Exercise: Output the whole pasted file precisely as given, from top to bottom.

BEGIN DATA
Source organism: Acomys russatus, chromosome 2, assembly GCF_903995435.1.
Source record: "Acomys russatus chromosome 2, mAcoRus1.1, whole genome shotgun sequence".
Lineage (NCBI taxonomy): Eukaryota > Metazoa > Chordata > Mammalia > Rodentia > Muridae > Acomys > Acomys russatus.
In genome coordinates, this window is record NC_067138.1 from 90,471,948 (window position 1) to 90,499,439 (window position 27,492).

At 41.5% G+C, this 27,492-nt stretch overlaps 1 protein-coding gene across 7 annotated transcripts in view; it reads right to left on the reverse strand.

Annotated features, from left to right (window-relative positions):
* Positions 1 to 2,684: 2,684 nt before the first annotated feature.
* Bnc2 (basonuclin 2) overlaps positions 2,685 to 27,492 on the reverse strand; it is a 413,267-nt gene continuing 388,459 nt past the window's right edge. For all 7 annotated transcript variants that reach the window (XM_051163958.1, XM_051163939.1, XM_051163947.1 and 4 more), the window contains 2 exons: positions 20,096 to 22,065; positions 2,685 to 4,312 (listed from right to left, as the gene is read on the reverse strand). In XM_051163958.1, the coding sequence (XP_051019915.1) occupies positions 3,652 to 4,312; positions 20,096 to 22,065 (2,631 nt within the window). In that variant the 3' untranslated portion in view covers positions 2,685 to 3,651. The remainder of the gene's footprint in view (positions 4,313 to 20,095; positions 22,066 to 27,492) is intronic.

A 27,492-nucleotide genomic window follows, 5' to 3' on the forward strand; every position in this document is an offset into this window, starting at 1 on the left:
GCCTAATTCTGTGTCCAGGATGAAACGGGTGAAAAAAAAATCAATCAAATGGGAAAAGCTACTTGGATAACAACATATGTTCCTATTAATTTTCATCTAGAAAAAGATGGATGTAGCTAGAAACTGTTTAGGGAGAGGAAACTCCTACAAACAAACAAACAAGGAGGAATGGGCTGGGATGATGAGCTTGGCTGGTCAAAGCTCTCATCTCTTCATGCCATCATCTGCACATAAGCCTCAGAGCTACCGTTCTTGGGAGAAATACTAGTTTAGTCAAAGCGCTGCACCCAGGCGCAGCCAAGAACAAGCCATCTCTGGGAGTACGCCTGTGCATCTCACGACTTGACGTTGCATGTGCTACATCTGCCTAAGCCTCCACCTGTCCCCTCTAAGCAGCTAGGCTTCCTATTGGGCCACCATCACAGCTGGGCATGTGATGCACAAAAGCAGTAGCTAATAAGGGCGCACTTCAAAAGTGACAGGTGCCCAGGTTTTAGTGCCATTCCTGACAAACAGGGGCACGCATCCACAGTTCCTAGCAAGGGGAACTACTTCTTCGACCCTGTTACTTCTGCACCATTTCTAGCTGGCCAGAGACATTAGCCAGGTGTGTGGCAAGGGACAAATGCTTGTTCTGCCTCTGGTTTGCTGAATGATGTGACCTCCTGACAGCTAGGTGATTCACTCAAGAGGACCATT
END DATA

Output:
Source organism: Acomys russatus, chromosome 2, assembly GCF_903995435.1.
Source record: "Acomys russatus chromosome 2, mAcoRus1.1, whole genome shotgun sequence".
Lineage (NCBI taxonomy): Eukaryota > Metazoa > Chordata > Mammalia > Rodentia > Muridae > Acomys > Acomys russatus.
In genome coordinates, this window is record NC_067138.1 from 90,471,948 (window position 1) to 90,499,439 (window position 27,492).

At 41.5% G+C, this 27,492-nt stretch overlaps 1 protein-coding gene across 7 annotated transcripts in view; it reads right to left on the reverse strand.

Annotated features, from left to right (window-relative positions):
* Positions 1 to 2,684: 2,684 nt before the first annotated feature.
* Bnc2 (basonuclin 2) overlaps positions 2,685 to 27,492 on the reverse strand; it is a 413,267-nt gene continuing 388,459 nt past the window's right edge. For all 7 annotated transcript variants that reach the window (XM_051163958.1, XM_051163939.1, XM_051163947.1 and 4 more), the window contains 2 exons: positions 20,096 to 22,065; positions 2,685 to 4,312 (listed from right to left, as the gene is read on the reverse strand). In XM_051163958.1, the coding sequence (XP_051019915.1) occupies positions 3,652 to 4,312; positions 20,096 to 22,065 (2,631 nt within the window). In that variant the 3' untranslated portion in view covers positions 2,685 to 3,651. The remainder of the gene's footprint in view (positions 4,313 to 20,095; positions 22,066 to 27,492) is intronic.

A 27,492-nucleotide genomic window follows, 5' to 3' on the forward strand; every position in this document is an offset into this window, starting at 1 on the left:
GCCTAATTCTGTGTCCAGGATGAAACGGGTGAAAAAAAAATCAATCAAATGGGAAAAGCTACTTGGATAACAACATATGTTCCTATTAATTTTCATCTAGAAAAAGATGGATGTAGCTAGAAACTGTTTAGGGAGAGGAAACTCCTACAAACAAACAAACAAGGAGGAATGGGCTGGGATGATGAGCTTGGCTGGTCAAAGCTCTCATCTCTTCATGCCATCATCTGCACATAAGCCTCAGAGCTACCGTTCTTGGGAGAAATACTAGTTTAGTCAAAGCGCTGCACCCAGGCGCAGCCAAGAACAAGCCATCTCTGGGAGTACGCCTGTGCATCTCACGACTTGACGTTGCATGTGCTACATCTGCCTAAGCCTCCACCTGTCCCCTCTAAGCAGCTAGGCTTCCTATTGGGCCACCATCACAGCTGGGCATGTGATGCACAAAAGCAGTAGCTAATAAGGGCGCACTTCAAAAGTGACAGGTGCCCAGGTTTTAGTGCCATTCCTGACAAACAGGGGCACGCATCCACAGTTCCTAGCAAGGGGAACTACTTCTTCGACCCTGTTACTTCTGCACCATTTCTAGCTGGCCAGAGACATTAGCCAGGTGTGTGGCAAGGGACAAATGCTTGTTCTGCCTCTGGTTTGCTGAATGATGTGACCTCCTGACAGCTAGGTGATTCACTCAAGAGGACCATT